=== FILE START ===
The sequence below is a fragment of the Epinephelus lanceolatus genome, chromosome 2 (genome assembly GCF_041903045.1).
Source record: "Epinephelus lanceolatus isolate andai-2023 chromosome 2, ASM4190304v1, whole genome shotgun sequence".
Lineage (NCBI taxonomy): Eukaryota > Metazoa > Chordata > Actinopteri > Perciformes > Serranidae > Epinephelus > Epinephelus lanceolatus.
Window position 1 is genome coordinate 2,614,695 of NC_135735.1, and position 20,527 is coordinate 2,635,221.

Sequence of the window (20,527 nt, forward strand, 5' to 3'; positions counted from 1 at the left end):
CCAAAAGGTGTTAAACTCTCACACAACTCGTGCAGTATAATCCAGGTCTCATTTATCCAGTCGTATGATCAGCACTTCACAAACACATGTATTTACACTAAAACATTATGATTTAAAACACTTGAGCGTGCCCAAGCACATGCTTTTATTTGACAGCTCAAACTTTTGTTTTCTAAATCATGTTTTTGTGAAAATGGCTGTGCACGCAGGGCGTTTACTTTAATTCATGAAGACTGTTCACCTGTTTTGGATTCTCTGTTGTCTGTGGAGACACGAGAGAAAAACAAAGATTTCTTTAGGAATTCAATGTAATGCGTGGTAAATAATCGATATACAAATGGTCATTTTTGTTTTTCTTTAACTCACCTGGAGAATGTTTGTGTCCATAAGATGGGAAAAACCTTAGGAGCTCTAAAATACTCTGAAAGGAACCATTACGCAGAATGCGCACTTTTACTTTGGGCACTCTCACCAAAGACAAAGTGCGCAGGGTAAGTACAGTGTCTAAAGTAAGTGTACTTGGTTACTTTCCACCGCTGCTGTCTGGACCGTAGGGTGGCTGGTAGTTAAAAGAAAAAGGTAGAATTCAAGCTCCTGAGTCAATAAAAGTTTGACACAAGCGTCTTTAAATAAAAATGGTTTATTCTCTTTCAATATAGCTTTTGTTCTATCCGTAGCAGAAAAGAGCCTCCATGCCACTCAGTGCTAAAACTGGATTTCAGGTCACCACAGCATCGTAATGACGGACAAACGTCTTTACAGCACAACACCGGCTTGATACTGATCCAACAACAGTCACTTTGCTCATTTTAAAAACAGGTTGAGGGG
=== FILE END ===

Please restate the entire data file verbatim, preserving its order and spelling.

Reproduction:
The sequence below is a fragment of the Epinephelus lanceolatus genome, chromosome 2 (genome assembly GCF_041903045.1).
Source record: "Epinephelus lanceolatus isolate andai-2023 chromosome 2, ASM4190304v1, whole genome shotgun sequence".
Lineage (NCBI taxonomy): Eukaryota > Metazoa > Chordata > Actinopteri > Perciformes > Serranidae > Epinephelus > Epinephelus lanceolatus.
Window position 1 is genome coordinate 2,614,695 of NC_135735.1, and position 20,527 is coordinate 2,635,221.

Sequence of the window (20,527 nt, forward strand, 5' to 3'; positions counted from 1 at the left end):
CCAAAAGGTGTTAAACTCTCACACAACTCGTGCAGTATAATCCAGGTCTCATTTATCCAGTCGTATGATCAGCACTTCACAAACACATGTATTTACACTAAAACATTATGATTTAAAACACTTGAGCGTGCCCAAGCACATGCTTTTATTTGACAGCTCAAACTTTTGTTTTCTAAATCATGTTTTTGTGAAAATGGCTGTGCACGCAGGGCGTTTACTTTAATTCATGAAGACTGTTCACCTGTTTTGGATTCTCTGTTGTCTGTGGAGACACGAGAGAAAAACAAAGATTTCTTTAGGAATTCAATGTAATGCGTGGTAAATAATCGATATACAAATGGTCATTTTTGTTTTTCTTTAACTCACCTGGAGAATGTTTGTGTCCATAAGATGGGAAAAACCTTAGGAGCTCTAAAATACTCTGAAAGGAACCATTACGCAGAATGCGCACTTTTACTTTGGGCACTCTCACCAAAGACAAAGTGCGCAGGGTAAGTACAGTGTCTAAAGTAAGTGTACTTGGTTACTTTCCACCGCTGCTGTCTGGACCGTAGGGTGGCTGGTAGTTAAAAGAAAAAGGTAGAATTCAAGCTCCTGAGTCAATAAAAGTTTGACACAAGCGTCTTTAAATAAAAATGGTTTATTCTCTTTCAATATAGCTTTTGTTCTATCCGTAGCAGAAAAGAGCCTCCATGCCACTCAGTGCTAAAACTGGATTTCAGGTCACCACAGCATCGTAATGACGGACAAACGTCTTTACAGCACAACACCGGCTTGATACTGATCCAACAACAGTCACTTTGCTCATTTTAAAAACAGGTTGAGGGG